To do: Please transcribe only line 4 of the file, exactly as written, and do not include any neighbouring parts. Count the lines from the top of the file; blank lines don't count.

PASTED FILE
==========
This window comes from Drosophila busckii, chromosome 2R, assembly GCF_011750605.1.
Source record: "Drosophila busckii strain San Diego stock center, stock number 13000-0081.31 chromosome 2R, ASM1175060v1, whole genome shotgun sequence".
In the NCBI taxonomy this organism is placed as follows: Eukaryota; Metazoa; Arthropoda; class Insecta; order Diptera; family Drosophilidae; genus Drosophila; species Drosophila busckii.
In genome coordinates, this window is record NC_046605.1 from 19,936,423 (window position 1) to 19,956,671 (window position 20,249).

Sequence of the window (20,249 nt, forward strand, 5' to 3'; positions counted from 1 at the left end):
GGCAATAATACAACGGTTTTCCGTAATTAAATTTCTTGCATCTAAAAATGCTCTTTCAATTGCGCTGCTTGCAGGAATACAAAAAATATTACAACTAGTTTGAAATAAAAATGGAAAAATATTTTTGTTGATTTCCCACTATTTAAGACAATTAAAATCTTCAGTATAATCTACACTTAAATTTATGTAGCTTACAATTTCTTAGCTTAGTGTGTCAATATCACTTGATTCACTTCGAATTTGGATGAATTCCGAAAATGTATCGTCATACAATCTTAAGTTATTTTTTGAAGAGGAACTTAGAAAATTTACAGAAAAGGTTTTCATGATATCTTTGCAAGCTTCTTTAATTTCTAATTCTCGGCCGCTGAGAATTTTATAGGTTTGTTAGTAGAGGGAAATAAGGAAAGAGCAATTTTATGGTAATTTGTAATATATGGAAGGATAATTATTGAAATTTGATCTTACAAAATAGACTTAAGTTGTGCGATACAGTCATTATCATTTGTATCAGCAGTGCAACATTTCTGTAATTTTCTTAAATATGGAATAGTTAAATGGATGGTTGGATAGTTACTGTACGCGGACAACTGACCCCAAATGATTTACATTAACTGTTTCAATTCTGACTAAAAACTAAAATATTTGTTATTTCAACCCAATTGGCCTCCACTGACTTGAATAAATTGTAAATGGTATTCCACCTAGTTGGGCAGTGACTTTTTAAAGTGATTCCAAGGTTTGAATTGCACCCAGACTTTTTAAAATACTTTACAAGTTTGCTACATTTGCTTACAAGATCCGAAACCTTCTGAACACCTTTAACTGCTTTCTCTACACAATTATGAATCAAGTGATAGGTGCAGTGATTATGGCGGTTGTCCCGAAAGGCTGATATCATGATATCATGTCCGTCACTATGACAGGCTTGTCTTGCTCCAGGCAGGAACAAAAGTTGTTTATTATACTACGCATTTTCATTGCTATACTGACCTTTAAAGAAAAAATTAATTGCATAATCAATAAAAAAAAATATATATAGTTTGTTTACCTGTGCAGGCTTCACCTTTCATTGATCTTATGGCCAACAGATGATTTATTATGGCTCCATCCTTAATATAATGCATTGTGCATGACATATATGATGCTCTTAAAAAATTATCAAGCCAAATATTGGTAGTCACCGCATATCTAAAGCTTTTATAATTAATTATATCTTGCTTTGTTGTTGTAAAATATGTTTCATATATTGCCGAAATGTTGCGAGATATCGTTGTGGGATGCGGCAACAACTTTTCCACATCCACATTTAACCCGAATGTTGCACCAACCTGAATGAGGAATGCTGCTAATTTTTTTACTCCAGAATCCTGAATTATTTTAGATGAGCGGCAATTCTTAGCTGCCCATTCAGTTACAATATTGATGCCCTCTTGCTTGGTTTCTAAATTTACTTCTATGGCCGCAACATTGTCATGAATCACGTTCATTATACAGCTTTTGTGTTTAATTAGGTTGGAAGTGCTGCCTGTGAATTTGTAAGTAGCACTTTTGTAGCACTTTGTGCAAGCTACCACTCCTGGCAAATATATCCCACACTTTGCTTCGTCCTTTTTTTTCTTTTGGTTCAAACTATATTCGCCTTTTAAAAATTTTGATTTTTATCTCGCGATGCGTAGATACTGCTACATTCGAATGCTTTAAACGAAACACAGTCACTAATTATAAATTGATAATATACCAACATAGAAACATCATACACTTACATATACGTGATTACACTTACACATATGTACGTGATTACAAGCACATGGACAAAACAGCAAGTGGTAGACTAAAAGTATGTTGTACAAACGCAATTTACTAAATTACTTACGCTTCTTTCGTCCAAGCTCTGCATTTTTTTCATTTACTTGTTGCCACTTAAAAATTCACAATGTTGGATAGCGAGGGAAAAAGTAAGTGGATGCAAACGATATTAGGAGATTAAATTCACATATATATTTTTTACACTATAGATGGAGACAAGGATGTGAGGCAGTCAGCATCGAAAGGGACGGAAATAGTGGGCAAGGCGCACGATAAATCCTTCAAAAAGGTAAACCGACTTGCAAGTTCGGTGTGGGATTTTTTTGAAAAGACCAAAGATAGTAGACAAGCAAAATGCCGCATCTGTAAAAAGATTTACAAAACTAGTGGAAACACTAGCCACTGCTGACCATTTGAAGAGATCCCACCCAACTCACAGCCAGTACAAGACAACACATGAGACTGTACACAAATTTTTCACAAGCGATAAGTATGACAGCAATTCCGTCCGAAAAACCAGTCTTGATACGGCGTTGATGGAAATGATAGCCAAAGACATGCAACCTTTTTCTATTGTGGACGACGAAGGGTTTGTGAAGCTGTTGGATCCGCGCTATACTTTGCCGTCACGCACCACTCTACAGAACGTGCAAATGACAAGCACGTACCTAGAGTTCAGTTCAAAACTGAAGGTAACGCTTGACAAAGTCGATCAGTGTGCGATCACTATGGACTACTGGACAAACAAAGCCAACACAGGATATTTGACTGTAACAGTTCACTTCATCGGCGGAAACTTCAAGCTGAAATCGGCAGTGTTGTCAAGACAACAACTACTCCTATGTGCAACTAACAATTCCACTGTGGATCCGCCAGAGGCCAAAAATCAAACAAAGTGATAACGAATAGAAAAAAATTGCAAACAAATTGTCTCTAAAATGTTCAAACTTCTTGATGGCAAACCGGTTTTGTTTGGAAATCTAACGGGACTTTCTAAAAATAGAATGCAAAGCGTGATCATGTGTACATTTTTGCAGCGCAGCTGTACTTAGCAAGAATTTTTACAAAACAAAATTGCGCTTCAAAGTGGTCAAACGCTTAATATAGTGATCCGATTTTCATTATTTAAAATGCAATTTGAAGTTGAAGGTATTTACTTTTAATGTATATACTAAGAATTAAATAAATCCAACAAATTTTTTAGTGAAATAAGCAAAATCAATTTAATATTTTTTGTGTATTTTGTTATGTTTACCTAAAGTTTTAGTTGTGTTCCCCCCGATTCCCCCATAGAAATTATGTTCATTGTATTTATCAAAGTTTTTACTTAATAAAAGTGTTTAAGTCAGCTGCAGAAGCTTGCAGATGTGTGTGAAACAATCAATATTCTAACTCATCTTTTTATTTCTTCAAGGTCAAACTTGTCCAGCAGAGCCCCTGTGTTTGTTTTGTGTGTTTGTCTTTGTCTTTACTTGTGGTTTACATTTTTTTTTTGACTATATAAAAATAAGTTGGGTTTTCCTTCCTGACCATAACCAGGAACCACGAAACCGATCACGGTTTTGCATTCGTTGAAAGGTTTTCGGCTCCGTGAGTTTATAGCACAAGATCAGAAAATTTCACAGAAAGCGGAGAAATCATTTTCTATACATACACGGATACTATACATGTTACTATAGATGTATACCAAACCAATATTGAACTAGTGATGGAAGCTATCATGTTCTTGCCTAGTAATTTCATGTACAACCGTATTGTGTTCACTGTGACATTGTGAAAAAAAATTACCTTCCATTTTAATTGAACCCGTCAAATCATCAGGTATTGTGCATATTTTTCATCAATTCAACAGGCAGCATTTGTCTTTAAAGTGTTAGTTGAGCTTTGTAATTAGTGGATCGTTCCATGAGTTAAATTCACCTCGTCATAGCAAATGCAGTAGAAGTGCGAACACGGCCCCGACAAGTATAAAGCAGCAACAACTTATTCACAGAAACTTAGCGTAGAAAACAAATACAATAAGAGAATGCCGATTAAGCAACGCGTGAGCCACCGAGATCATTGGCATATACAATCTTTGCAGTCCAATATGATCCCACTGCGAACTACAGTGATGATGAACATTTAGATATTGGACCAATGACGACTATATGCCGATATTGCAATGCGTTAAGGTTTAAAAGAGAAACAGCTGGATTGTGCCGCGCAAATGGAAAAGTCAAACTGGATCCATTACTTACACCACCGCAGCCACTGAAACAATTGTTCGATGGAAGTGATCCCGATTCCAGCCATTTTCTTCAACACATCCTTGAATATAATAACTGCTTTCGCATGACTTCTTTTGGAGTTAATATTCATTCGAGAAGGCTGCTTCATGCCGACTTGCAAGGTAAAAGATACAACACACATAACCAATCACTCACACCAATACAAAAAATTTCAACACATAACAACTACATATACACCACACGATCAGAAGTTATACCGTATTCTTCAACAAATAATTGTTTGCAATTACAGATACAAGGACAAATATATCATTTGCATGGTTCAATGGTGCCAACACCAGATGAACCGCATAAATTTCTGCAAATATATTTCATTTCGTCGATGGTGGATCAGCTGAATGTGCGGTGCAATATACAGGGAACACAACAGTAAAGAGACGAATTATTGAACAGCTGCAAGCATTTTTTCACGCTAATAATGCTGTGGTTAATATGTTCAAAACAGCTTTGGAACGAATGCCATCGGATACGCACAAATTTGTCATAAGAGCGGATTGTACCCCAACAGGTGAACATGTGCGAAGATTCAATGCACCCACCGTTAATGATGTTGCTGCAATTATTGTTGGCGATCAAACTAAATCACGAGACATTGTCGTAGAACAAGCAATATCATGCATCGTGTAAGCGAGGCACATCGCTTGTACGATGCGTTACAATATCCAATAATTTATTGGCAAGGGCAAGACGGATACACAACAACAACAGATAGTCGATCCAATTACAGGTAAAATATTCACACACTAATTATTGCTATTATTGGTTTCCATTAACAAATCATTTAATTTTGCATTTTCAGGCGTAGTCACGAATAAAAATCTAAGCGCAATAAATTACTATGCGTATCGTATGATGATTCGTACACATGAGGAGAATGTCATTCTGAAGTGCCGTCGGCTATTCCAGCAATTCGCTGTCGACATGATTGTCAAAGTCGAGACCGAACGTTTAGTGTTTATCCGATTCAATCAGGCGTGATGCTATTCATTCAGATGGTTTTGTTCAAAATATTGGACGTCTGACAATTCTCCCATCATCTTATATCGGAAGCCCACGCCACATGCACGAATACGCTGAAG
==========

In genome coordinates, this window is record NC_046605.1 from 19,936,423 (window position 1) to 19,956,671 (window position 20,249).